Trump Accused of Fraud With Two Sets of Books
Yesterday, I reported Trump Wins Round One In Battle Over His Tax Returns.
Q: What Happened?
A: The Supreme Court suspended a House subpoena seeking Trump’s financial records.
However, some documents such as tax appeals are a matter of public record.
ProPublica did an Analysis of Never-Before-Seen Trump Tax Documents obtained by freedom of information requests.
Those documents made Trump's businesses appear more profitable to lenders and less profitable to tax officials. One expert calls the differing numbers “versions of fraud.”
Documents obtained by ProPublica show stark differences in how Donald Trump’s businesses reported some expenses, profits and occupancy figures for two Manhattan buildings, giving a lender different figures than they provided to New York City tax authorities. The discrepancies made the buildings appear more profitable to the lender — and less profitable to the officials who set the buildings’ property tax.
For instance, Trump told the lender that he took in twice as much rent from one building as he reported to tax authorities during the same year, 2017. He also gave conflicting occupancy figures for one of his signature skyscrapers, located at 40 Wall Street.
Lenders like to see a rising occupancy level as a sign of what they call “leasing momentum.” Sure enough, the company told a lender that 40 Wall Street had been 58.9% leased on Dec. 31, 2012, and then rose to 95% a few years later. The company told tax officials the building was 81% rented as of Jan. 5, 2013.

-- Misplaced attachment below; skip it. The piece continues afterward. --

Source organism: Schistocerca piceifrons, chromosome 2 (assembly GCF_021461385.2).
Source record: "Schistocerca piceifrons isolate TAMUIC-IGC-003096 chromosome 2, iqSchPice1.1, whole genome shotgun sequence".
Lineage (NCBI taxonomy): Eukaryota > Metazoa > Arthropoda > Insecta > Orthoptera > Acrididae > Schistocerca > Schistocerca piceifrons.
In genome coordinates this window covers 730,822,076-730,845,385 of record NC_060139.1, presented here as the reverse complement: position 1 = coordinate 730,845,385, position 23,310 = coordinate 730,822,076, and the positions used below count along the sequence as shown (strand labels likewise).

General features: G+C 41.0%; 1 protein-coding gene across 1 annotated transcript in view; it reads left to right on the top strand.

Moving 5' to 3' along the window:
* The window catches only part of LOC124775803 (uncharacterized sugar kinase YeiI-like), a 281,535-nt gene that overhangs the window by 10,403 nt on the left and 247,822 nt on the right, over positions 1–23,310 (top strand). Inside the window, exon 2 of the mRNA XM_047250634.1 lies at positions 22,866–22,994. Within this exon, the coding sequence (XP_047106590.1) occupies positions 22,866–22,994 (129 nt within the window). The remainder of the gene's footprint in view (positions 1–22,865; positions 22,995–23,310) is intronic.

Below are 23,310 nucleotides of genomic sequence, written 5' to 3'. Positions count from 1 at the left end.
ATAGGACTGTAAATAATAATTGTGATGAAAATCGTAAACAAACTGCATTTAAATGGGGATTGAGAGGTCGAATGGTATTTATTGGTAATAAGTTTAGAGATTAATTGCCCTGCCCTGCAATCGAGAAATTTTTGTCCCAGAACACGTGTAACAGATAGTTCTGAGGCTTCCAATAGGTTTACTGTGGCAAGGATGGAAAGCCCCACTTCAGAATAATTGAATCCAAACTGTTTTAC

ProPublica obtained the property tax documents using New York’s Freedom of Information Law. The documents were public because Trump appealed his property tax bill for the buildings every year for nine years in a row, the extent of the available records. We compared the tax records with loan records that became public when Trump’s lender, Ladder Capital, sold the debt on his properties as part of mortgage-backed securities.
The two Trump buildings with the most notable discrepancies shared a financial trait: Both were refinanced in 2015 and 2016 while Trump was campaigning for president. The loan for 40 Wall Street — $160 million — was then the Trump Organization’s biggest debt.
Financial information for the Trump International Hotel and Tower raises similar questions. Trump owns only a small portion of the building, which is located on Columbus Circle: two commercial spaces, which he rents out to a restaurant and a parking garage. Trump’s company told New York City tax officials it made about $822,000 renting space to commercial tenants there in 2017, records show. The company told loan officials it took in $1.67 million that year — more than twice as much. In eight years of data ProPublica examined for the Columbus Circle property, Trump’s company reported gross income to tax authorities that was typically only about 81% of what it reported to the lender.
Trump appeared to omit from tax documents income his company received from leasing space on the roof for television antennas, a ProPublica review found. The line on tax appeal forms for income from such communications equipment is blank on nine years of tax filings, even as loan documents listed the antennas as major sources of income.